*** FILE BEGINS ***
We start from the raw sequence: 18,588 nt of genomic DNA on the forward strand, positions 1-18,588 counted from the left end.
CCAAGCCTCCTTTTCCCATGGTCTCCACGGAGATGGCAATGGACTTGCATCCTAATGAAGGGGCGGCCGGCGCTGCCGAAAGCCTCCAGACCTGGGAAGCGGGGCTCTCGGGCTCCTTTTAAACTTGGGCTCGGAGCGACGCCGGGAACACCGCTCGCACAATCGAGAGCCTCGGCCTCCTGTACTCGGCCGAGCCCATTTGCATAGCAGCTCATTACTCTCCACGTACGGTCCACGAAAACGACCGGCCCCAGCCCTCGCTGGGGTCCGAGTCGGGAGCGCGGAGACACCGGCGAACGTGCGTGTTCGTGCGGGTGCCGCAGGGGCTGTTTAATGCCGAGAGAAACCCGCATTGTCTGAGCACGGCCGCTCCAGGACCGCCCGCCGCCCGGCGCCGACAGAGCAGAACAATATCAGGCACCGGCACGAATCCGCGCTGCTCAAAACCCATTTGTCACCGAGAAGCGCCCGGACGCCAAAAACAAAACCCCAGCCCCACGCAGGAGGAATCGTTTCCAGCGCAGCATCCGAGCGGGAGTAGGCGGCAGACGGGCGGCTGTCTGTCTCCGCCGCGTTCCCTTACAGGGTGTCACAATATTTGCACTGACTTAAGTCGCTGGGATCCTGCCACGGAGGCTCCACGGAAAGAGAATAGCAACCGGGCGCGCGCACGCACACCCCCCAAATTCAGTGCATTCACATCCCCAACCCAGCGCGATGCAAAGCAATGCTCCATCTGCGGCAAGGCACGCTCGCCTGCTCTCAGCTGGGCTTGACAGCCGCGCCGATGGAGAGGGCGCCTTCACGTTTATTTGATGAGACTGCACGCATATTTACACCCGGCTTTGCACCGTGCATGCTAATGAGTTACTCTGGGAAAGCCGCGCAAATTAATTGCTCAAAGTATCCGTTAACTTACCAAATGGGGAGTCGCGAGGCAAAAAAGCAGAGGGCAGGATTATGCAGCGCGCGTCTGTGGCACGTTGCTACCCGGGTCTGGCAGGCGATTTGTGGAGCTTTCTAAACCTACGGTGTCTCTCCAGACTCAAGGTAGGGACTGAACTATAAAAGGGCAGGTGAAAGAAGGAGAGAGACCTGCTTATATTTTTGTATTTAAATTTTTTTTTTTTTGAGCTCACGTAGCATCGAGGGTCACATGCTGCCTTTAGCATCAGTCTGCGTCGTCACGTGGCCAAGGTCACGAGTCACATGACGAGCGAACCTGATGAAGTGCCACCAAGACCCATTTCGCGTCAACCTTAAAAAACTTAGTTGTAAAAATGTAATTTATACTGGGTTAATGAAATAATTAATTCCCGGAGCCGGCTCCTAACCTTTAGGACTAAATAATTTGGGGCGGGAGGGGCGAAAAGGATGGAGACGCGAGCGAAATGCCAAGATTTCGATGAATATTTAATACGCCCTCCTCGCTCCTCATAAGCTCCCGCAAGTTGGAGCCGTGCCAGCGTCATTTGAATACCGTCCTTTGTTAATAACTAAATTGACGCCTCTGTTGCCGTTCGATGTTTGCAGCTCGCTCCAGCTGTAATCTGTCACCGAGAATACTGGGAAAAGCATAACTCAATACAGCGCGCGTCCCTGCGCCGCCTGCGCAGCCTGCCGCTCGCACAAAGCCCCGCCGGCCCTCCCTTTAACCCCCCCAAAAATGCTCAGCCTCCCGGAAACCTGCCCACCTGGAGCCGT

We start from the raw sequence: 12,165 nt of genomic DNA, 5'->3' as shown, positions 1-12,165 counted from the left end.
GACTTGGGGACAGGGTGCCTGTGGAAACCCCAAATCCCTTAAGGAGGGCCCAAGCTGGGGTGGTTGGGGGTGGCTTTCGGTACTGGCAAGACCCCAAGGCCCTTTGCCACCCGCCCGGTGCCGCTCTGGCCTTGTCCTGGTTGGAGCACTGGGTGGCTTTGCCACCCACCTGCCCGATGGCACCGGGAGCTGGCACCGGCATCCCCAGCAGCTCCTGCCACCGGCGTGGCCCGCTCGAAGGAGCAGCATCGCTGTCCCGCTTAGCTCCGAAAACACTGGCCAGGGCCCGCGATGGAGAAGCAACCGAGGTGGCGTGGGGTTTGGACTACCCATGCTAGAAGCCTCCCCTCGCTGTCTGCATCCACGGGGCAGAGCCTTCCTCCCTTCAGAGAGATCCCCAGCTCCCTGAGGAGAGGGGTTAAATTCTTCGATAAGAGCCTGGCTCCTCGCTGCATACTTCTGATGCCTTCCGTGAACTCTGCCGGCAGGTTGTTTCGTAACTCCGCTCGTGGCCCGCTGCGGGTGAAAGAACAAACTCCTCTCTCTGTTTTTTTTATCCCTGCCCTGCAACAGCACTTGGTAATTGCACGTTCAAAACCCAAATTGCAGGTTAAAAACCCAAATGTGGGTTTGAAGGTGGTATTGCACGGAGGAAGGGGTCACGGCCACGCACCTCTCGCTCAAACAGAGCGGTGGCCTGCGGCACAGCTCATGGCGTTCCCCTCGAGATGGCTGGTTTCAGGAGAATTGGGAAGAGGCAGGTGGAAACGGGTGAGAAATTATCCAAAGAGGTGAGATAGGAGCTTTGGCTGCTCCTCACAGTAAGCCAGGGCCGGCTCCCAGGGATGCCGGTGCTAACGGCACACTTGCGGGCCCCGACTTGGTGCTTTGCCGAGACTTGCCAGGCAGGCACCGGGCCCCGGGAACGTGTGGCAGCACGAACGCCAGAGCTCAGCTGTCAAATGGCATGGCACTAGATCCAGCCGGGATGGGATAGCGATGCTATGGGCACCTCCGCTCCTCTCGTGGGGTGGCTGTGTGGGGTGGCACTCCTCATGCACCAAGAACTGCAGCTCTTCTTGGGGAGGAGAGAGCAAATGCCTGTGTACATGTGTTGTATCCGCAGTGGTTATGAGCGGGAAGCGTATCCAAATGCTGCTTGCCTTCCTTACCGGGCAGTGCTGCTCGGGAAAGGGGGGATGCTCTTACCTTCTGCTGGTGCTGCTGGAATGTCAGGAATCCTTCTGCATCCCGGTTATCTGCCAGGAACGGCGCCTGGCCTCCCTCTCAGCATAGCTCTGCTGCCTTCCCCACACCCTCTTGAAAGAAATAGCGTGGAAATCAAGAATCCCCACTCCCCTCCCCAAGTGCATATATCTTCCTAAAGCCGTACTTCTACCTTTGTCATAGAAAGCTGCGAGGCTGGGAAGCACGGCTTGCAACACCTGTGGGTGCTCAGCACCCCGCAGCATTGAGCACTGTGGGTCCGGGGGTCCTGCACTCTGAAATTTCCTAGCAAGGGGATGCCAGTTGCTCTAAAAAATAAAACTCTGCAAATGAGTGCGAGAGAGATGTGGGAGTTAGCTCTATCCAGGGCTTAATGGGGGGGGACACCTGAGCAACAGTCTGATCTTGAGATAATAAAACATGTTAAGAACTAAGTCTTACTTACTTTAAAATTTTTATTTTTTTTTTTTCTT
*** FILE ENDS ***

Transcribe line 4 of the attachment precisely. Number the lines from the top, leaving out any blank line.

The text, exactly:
GACTTGGGGACAGGGTGCCTGTGGAAACCCCAAATCCCTTAAGGAGGGCCCAAGCTGGGGTGGTTGGGGGTGGCTTTCGGTACTGGCAAGACCCCAAGGCCCTTTGCCACCCGCCCGGTGCCGCTCTGGCCTTGTCCTGGTTGGAGCACTGGGTGGCTTTGCCACCCACCTGCCCGATGGCACCGGGAGCTGGCACCGGCATCCCCAGCAGCTCCTGCCACCGGCGTGGCCCGCTCGAAGGAGCAGCATCGCTGTCCCGCTTAGCTCCGAAAACACTGGCCAGGGCCCGCGATGGAGAAGCAACCGAGGTGGCGTGGGGTTTGGACTACCCATGCTAGAAGCCTCCCCTCGCTGTCTGCATCCACGGGGCAGAGCCTTCCTCCCTTCAGAGAGATCCCCAGCTCCCTGAGGAGAGGGGTTAAATTCTTCGATAAGAGCCTGGCTCCTCGCTGCATACTTCTGATGCCTTCCGTGAACTCTGCCGGCAGGTTGTTTCGTAACTCCGCTCGTGGCCCGCTGCGGGTGAAAGAACAAACTCCTCTCTCTGTTTTTTTTATCCCTGCCCTGCAACAGCACTTGGTAATTGCACGTTCAAAACCCAAATTGCAGGTTAAAAACCCAAATGTGGGTTTGAAGGTGGTATTGCACGGAGGAAGGGGTCACGGCCACGCACCTCTCGCTCAAACAGAGCGGTGGCCTGCGGCACAGCTCATGGCGTTCCCCTCGAGATGGCTGGTTTCAGGAGAATTGGGAAGAGGCAGGTGGAAACGGGTGAGAAATTATCCAAAGAGGTGAGATAGGAGCTTTGGCTGCTCCTCACAGTAAGCCAGGGCCGGCTCCCAGGGATGCCGGTGCTAACGGCACACTTGCGGGCCCCGACTTGGTGCTTTGCCGAGACTTGCCAGGCAGGCACCGGGCCCCGGGAACGTGTGGCAGCACGAACGCCAGAGCTCAGCTGTCAAATGGCATGGCACTAGATCCAGCCGGGATGGGATAGCGATGCTATGGGCACCTCCGCTCCTCTCGTGGGGTGGCTGTGTGGGGTGGCACTCCTCATGCACCAAGAACTGCAGCTCTTCTTGGGGAGGAGAGAGCAAATGCCTGTGTACATGTGTTGTATCCGCAGTGGTTATGAGCGGGAAGCGTATCCAAATGCTGCTTGCCTTCCTTACCGGGCAGTGCTGCTCGGGAAAGGGGGGATGCTCTTACCTTCTGCTGGTGCTGCTGGAATGTCAGGAATCCTTCTGCATCCCGGTTATCTGCCAGGAACGGCGCCTGGCCTCCCTCTCAGCATAGCTCTGCTGCCTTCCCCACACCCTCTTGAAAGAAATAGCGTGGAAATCAAGAATCCCCACTCCCCTCCCCAAGTGCATATATCTTCCTAAAGCCGTACTTCTACCTTTGTCATAGAAAGCTGCGAGGCTGGGAAGCACGGCTTGCAACACCTGTGGGTGCTCAGCACCCCGCAGCATTGAGCACTGTGGGTCCGGGGGTCCTGCACTCTGAAATTTCCTAGCAAGGGGATGCCAGTTGCTCTAAAAAATAAAACTCTGCAAATGAGTGCGAGAGAGATGTGGGAGTTAGCTCTATCCAGGGCTTAATGGGGGGGGACACCTGAGCAACAGTCTGATCTTGAGATAATAAAACATGTTAAGAACTAAGTCTTACTTACTTTAAAATTTTTATTTTTTTTTTTTCTT